Montclair Schools Boast Another Strong Surplus
District has benefited from a drop in health insurance claims.
Just two years after school officials were reluctantly discussing the closure of schools and the laying off of staff, Business Administrator Dana Sullivan outlined what's likely to be another healthy budget surplus this year for the school district.
Although the numbers are still only projections, Sullivan announced at Monday night's school board meeting that the district could wind up on June 30, 2012 with a surplus of $13.9 million.
However, she and others emphasized that the number is misleading.
For example, school officials said that up to $2.5 million is going into a capital reserve fund and up to $500,000 is going into the maintenance reserve fund. In addition, some $4.7 million already has been claimed in the 2012-2013 budget.
The remaining amount, about $3.5 million, is what will be used in the 2013-2014 budget.
"It doesn't mean taxes will come down but it does mean we can spend on education and we likely won't have to raise taxes next year," said School Board Member Shelly Lombard.
"This is all good news in that we can roll over $3.5 million and hold on to what we have in services and not cut anything," she said.
However, she warned, the school board still doesn't know how the ongoing contract negotiations with the union will turn out.
Sullivan summed up the financial picture like this: "The fund balance is projected at $13.9 as of June 30, 2012. $4.7 mill will be used for tax relief on July 1 in the 12-13 budget, $3.0 million will be transferred to capital and maintenance reserves. That leaves a balance of $6.2 on July 1, 2012. $3.5 of that amount will be used for tax relief in the 13-14 budget and $2.7 will be held in reserves as recommended by the State."
Sullivan emphasized that a healthy capital reserve fund serves a valuable purpose in that it provides money for capital improvement projects such as new roofing without bonds having to be sold.
In general, the district is benefiting this year from a $2.4 million drop in health benefit costs due to a lower number of claims. In addition, the district is also benefiting from students returning from out-of-district placements, reducing tuition payments by $900,000. And the district also has trimmed costs in areas such as transportation by $500,000.
Sullivan added that the district has only recently been told that it would receive nearly $2 million in state aid.
School Board Member Norman Rosenblum noted that the goal is to have smaller surpluses in the coming years but with a comfortable cushion.
Sullivan has often explained that the district's "fund balance" is defined as the accumulated difference between revenues and expenditures.
Back in November 2011, Sullivan also had reported one of the largest surpluses in recent memory— $5.7 million—to stunned members of the Board of Education.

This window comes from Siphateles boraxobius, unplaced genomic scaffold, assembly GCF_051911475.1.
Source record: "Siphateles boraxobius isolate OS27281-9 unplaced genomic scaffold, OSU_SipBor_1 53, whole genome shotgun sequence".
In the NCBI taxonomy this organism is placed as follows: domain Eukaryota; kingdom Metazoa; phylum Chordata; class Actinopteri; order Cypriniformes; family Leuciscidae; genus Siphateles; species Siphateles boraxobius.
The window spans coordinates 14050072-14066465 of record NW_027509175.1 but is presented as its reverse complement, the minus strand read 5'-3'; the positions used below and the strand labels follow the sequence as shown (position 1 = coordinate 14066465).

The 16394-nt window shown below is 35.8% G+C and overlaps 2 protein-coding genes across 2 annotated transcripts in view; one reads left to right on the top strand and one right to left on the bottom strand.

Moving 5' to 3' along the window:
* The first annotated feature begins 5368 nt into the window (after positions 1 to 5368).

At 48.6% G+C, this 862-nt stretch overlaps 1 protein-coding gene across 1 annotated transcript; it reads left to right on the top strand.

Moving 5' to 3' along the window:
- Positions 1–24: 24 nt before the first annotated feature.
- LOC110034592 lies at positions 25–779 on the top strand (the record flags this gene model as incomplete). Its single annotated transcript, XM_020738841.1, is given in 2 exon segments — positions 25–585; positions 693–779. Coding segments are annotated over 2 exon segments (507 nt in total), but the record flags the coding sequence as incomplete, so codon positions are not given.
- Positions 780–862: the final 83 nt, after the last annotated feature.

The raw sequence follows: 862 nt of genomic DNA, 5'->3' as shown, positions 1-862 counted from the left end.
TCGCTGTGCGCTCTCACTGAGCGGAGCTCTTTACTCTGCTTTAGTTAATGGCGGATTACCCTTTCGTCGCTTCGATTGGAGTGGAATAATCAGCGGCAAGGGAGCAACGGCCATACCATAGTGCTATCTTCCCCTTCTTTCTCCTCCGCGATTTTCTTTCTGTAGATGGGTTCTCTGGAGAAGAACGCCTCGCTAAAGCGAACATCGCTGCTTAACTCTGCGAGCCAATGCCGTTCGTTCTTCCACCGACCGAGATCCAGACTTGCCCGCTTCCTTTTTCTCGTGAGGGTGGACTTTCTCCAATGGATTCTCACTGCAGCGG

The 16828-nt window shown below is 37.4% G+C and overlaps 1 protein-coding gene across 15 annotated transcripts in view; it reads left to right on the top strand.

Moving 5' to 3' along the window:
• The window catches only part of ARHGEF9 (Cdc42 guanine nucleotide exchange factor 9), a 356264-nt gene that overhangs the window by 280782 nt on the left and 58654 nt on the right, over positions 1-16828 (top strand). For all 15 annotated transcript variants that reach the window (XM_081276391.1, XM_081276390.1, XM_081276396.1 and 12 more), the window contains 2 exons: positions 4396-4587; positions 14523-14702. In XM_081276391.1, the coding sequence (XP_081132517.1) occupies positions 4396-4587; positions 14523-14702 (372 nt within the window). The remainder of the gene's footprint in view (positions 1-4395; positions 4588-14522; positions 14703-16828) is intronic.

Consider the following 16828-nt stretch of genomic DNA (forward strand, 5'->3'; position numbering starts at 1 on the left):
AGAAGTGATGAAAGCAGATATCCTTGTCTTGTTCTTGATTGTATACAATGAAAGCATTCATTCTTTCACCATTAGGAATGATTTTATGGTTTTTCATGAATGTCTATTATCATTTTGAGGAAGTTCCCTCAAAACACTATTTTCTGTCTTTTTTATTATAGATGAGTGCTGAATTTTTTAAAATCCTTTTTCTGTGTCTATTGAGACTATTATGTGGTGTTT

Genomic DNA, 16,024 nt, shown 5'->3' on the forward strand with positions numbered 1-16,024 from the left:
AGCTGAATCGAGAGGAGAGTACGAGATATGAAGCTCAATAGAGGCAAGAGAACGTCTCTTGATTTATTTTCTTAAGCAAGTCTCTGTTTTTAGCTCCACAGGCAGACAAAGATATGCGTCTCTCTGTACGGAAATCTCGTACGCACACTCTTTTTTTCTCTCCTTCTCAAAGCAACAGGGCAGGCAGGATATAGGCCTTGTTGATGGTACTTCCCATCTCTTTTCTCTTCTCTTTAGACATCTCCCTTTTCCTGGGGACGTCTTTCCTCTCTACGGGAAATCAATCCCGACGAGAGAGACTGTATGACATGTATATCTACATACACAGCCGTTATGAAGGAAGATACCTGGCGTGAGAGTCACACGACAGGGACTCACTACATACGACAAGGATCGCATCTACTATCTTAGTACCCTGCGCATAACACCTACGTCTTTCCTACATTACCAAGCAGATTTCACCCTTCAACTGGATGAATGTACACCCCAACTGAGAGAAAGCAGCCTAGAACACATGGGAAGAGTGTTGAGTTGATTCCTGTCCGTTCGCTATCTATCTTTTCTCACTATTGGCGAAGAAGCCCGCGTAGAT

She said the money would be applied toward property tax relief as required under state guidelines.
After announcing the huge surplus in November, school board members said at the time that—if they'd known school costs were trending lower than expected—they might have made different decisions during contentious budget meetings in late 2010 and early in 2011.
Indeed, the size of the surplus left over from the 2010/2011 operating budget was nearly double the $3.2 million surplus the district reported the year before.
Previously, residents pleaded, yelled, and cried at the podium during school board meetings, anxious that schools might be closed and that health benefits might be taken away from classroom aides.
(Schools weren't closed but health benefits were taken away from most aides.)
Overall, the school board made more than $3 million in cost reductions to programs, services, and staff to get to a $110 million budget last year.
But, by what school board members said, they might not have made such drastic cuts had they known about the surplus.
"We are surprised at the size of the surplus," said Shelly Lombard last year, who was board president at the time.
"Last year we went through a painful process and lots of high drama," she said. "We might have done things a little bit differently had we known this."
On Monday night, Lombard warned that the district still faces uncertainties such as how much state aid it might get and also what might happen with a new labor agreement being negotiated with the 1,100-member Montclair Education Association that represents its teachers and school employees.
Once again, Jim Zarrilli, a classroom aide at Mount Hebron Middle School, was on hand Monday night to deliver another emotional plea for the restoration of health benefits to aides.
He said that a tragic mistake had been made, a mistake confirmed by the growing surplus highlighted at Monday night's board meeting.
"The clock is ticking for us as we financially bleed to death," he said.